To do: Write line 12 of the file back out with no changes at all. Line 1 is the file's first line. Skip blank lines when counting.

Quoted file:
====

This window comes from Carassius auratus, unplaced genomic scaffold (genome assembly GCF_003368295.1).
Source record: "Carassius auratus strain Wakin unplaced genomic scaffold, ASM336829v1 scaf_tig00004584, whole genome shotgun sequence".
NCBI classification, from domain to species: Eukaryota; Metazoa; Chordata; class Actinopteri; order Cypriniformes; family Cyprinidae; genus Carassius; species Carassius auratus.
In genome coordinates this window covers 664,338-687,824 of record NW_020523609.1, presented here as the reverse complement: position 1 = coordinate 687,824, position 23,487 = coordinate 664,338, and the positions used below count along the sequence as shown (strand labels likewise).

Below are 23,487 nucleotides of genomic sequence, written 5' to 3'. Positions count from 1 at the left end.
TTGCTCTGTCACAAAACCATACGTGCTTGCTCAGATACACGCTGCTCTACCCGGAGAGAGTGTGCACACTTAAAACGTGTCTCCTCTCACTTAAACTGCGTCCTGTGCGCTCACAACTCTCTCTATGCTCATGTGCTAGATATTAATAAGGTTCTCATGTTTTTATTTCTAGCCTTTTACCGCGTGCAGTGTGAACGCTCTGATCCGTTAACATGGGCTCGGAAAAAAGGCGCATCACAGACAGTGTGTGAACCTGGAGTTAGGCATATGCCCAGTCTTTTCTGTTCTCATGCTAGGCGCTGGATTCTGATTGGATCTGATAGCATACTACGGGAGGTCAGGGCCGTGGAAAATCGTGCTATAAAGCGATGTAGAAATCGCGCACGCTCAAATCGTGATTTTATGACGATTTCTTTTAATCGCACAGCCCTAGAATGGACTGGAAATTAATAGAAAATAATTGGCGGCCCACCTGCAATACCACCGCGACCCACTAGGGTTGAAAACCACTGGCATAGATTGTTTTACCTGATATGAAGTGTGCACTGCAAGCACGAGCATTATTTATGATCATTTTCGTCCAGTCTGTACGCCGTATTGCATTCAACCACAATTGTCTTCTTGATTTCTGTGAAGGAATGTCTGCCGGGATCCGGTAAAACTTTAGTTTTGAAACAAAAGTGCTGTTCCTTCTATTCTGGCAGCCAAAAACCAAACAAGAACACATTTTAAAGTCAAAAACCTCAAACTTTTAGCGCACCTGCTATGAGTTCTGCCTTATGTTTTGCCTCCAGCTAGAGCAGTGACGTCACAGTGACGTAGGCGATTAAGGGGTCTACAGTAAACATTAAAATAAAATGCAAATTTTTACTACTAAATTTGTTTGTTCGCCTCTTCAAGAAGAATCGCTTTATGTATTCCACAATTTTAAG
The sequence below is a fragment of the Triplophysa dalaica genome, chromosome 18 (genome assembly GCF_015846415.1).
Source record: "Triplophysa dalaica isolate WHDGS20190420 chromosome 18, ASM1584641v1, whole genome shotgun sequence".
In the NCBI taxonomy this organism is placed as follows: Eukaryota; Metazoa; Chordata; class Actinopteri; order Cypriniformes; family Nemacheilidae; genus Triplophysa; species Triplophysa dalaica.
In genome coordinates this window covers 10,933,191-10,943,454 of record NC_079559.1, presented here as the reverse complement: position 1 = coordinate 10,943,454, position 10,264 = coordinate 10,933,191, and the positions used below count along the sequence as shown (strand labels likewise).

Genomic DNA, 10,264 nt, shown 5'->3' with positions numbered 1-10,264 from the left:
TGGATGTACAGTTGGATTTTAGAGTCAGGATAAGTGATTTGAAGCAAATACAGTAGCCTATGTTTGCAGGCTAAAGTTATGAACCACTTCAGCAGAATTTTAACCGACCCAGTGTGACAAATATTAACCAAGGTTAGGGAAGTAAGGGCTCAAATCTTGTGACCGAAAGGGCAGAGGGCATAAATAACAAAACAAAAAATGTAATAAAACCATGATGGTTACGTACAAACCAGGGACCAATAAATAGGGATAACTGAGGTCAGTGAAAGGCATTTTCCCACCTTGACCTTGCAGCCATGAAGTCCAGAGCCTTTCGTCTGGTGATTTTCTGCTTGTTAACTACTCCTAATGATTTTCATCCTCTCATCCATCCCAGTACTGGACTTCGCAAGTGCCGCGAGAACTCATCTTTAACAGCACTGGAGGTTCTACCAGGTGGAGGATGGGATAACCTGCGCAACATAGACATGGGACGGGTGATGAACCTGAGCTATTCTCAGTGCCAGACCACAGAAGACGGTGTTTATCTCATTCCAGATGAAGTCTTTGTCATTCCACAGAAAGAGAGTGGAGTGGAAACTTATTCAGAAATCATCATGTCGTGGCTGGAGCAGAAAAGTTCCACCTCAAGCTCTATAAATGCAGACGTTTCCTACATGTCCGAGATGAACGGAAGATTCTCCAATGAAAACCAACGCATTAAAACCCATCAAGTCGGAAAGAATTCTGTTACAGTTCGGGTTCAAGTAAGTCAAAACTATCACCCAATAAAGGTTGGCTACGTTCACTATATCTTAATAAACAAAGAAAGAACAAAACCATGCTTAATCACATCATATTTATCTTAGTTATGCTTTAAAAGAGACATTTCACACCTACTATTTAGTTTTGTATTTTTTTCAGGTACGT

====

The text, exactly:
TGGATGTACAGTTGGATTTTAGAGTCAGGATAAGTGATTTGAAGCAAATACAGTAGCCTATGTTTGCAGGCTAAAGTTATGAACCACTTCAGCAGAATTTTAACCGACCCAGTGTGACAAATATTAACCAAGGTTAGGGAAGTAAGGGCTCAAATCTTGTGACCGAAAGGGCAGAGGGCATAAATAACAAAACAAAAAATGTAATAAAACCATGATGGTTACGTACAAACCAGGGACCAATAAATAGGGATAACTGAGGTCAGTGAAAGGCATTTTCCCACCTTGACCTTGCAGCCATGAAGTCCAGAGCCTTTCGTCTGGTGATTTTCTGCTTGTTAACTACTCCTAATGATTTTCATCCTCTCATCCATCCCAGTACTGGACTTCGCAAGTGCCGCGAGAACTCATCTTTAACAGCACTGGAGGTTCTACCAGGTGGAGGATGGGATAACCTGCGCAACATAGACATGGGACGGGTGATGAACCTGAGCTATTCTCAGTGCCAGACCACAGAAGACGGTGTTTATCTCATTCCAGATGAAGTCTTTGTCATTCCACAGAAAGAGAGTGGAGTGGAAACTTATTCAGAAATCATCATGTCGTGGCTGGAGCAGAAAAGTTCCACCTCAAGCTCTATAAATGCAGACGTTTCCTACATGTCCGAGATGAACGGAAGATTCTCCAATGAAAACCAACGCATTAAAACCCATCAAGTCGGAAAGAATTCTGTTACAGTTCGGGTTCAAGTAAGTCAAAACTATCACCCAATAAAGGTTGGCTACGTTCACTATATCTTAATAAACAAAGAAAGAACAAAACCATGCTTAATCACATCATATTTATCTTAGTTATGCTTTAAAAGAGACATTTCACACCTACTATTTAGTTTTGTATTTTTTTCAGGTACGT